When the novel begins, Lisa, another final girl is found dead.  At first thought to be suicide, but later determined a homicide.  When the other woman in the trio, Sam, arrives at Quincy’s apartment to touch base, Quincy does not think it is strange at all and invites Sam into her life and into her apartment to stay indefinitely.  Quincy has more than one issue that makes her an unreliable narrator.  For one, she has that memory loss of the most terrifying night of her life.  She also relies heavily on Xanax for her nerves and after meeting Sam becomes impulsive and sometimes dangerous to herself and others.

To tell much more would be to give away key plot points that would spoil it for those who plan to read this novel.  I will say that nothing is as it seems and the story twists and turns around on itself.  This was the first mystery by this author but I hope it is not the last.  This book had me neglecting everything else in an effort to get to the final reveal.

Thank you to the publisher and NetGalley for allowing me to read an advanced copy of this mystery.

Four out of five stars.

The Indigo Girl by Natasha Boyd

This historical fiction novel is based on the true life story of Eliza Lucas.   Lucas was only sixteen when her father left her in America to oversee and run his three plantations in South Carolina.  Lucas constantly battled against her mother who was left in her care and the outside world due to her age and most importantly her sex.  In the 1700’s most did not believe a young lady could manage one plantation much less three.  In history, Lucas is most famous for her growth and manufacture of indigo dye, a new crop for the new world.

This novel was well researched and I believe stayed close to the true actions of Lucas.  It held my interest wanting to find out what would happen next.  Even though I knew she would eventually succeed in her indigo efforts, I still found myself curious about each crop she tried to develop.

In an attempt to round out Lucas’s story, Boyd also covers the friendship she has with several of her slaves and also Charles Pinckney.  As history tells us, Lucas does eventually marry Pinkney but this novel expands to include the length and friendship nature the relationship held for many years before Pinkney’s first wife died.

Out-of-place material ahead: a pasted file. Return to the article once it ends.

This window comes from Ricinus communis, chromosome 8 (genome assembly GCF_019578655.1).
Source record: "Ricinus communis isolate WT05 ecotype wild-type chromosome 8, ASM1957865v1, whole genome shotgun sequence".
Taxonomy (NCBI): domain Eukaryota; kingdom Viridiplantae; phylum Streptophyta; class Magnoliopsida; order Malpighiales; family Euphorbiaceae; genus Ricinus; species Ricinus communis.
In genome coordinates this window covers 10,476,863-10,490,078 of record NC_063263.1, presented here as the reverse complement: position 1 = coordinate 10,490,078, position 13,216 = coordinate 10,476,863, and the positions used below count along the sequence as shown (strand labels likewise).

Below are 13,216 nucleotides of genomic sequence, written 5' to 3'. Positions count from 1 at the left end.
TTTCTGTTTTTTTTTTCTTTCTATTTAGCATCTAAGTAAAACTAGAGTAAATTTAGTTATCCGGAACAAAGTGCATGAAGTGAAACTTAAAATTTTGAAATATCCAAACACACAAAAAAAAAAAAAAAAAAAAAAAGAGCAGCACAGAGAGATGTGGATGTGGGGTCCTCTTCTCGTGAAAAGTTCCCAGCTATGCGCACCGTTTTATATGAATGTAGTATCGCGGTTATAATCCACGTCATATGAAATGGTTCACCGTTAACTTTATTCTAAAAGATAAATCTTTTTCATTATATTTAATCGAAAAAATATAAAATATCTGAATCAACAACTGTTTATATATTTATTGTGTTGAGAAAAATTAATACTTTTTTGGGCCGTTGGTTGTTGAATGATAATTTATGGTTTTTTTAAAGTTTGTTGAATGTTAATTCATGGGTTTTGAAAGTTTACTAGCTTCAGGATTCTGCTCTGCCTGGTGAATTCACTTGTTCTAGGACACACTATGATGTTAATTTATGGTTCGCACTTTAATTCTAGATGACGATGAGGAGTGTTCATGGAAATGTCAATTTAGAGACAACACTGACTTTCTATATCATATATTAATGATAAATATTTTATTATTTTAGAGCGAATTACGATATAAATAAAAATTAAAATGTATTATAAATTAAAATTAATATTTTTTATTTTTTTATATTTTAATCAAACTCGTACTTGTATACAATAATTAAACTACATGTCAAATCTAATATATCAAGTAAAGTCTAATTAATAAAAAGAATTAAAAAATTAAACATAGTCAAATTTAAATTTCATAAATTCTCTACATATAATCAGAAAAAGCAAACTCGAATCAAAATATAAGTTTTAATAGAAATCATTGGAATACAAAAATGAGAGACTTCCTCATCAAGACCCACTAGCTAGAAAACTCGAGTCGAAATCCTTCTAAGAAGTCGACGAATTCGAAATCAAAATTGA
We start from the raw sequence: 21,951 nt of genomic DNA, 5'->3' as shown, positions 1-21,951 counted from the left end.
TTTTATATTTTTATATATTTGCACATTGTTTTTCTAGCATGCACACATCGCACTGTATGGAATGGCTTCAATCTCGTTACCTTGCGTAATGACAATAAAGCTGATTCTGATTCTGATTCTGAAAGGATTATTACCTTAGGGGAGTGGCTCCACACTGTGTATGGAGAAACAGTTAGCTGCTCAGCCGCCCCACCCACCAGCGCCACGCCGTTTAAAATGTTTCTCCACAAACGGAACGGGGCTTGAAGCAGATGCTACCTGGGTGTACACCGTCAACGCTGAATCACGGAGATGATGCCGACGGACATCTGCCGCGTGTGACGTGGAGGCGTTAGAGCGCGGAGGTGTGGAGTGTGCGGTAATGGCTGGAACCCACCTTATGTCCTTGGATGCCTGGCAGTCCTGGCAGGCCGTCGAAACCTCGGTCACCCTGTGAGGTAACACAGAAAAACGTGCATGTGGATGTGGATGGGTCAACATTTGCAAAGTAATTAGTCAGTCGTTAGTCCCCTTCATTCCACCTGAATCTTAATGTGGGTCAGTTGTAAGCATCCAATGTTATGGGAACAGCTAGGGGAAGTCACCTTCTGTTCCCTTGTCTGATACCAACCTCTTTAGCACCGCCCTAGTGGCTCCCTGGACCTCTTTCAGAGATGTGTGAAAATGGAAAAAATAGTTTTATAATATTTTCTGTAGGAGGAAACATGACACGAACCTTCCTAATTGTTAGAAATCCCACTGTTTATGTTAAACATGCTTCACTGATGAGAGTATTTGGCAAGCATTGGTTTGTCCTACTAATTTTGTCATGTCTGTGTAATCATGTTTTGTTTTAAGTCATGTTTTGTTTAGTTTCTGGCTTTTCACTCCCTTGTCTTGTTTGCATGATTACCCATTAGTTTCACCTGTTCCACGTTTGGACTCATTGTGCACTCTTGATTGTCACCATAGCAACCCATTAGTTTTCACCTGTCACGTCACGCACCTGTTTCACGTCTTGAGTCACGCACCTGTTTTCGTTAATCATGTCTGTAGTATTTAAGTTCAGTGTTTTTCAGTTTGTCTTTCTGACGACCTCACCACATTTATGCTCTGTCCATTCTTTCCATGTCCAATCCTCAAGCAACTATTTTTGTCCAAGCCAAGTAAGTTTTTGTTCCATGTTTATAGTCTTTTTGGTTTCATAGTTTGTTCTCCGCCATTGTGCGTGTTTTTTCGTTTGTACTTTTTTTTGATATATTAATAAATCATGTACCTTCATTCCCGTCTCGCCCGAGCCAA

Thank you to the publisher and NetGalley for allowing me to read this advanced reader copy.

Five out of five stars.

Sleep Like A Baby by Charlaine Harris

Aurora Teagarden is back and in this installment in the series, she has just had a new baby, Sophie.  At the same time as Robin is going out of town to a mystery conference, Aurora develops the flu.  An assistant, Virginia, is called in to help Aurora take care of Sophie during the nights.  One night a very sick Aurora is awakened by Sophie’s cries.  This prompts her to investigate Virginia’s location.  She does not find Virginia but does find the body of Robin’s stalker dead in her back yard.

This book was well written.  I did not determine the guilty party until almost the end and there was a real twist on who the guilty party was.  I enjoy this series and look forward to seeing where Harris takes Aurora next.

Thank you to the publisher and NetGalley for allowing me to read an advanced copy of this mystery.

Four out of five stars.

Snap Judgement by Marcia Clark

Clark is back in this third installment of the Samantha Brinkman series.  Though this is a series, you do not have to have read the previous two books to enjoy this one.  Samantha takes on the case of a fellow lawyer in this mystery.  His daughter has been killed and her ex-boyfriend appears to be a suicide case a few days later.  Sam’s client is worried that if it is decided the ex-boyfriend did not commit suicide he will be the prime suspect for killing him since he blames the ex-boyfriend for his daughter’s death.

Clark’s experience as a lawyer allows her to write nearly flawless mysteries.  This one, like others of hers that I have read, is plotted well and keeps you guessing and turning pages.  Samantha Brinkman is a very likable character.  She sometimes steps outside the law, but it is always for a good reason.  She comes across as down to earth and relatable.  The supporting characters such as her police officer father, Dale, and investigator, Alex are good additions to the novels.  My only criticism would be that some of the parts where Sam and Alex interview suspects became a bit repetitious.

Thank you to the publisher and NetGalley for allowing me to read an advanced copy of this mystery.

Four out of five stars.

Sing, Unburied, Sing by Jesmyn Ward

As usual, Ward writes with a gritty eye that unflinching in its refusal to look away from the harder aspects in the lives of her characters.  She is very descriptive in her writing, painting a picture with her words of the place the characters inhabit.  Elements of the supernatural as well as realism can be found in this story.  Also, poverty and the effects of poverty, racism, and dysfunctional families.  This novel is character driven.  Several narrators contribute over the course of the novel but the main character throughout is JoJo.

JoJo is only thirteen years old but finds himself in that unique place between childhood and adulthood where he wants to be babied sometimes but also finds himself being the main parent character of his little sister Kayla.  Their mother, Leonie, is in and out of their lives.  She has a drug problem and only parents her children in a most basic way.  Their father, Micheal, is in prison as the novel opens, he is not much of a parent either.  Their grandparents, Pop and Mam, have done most of the parenting of JoJo and Kayla.  Mam is dying of cancer.

Memorable in this story is a road trip to Parchman Prison to pick up Micheal.  Also a story from Pop’s past that is incredibly sad.

Thank you to the publisher and NetGalley for allowing me to read an advanced copy of this novel.

Four out of five stars.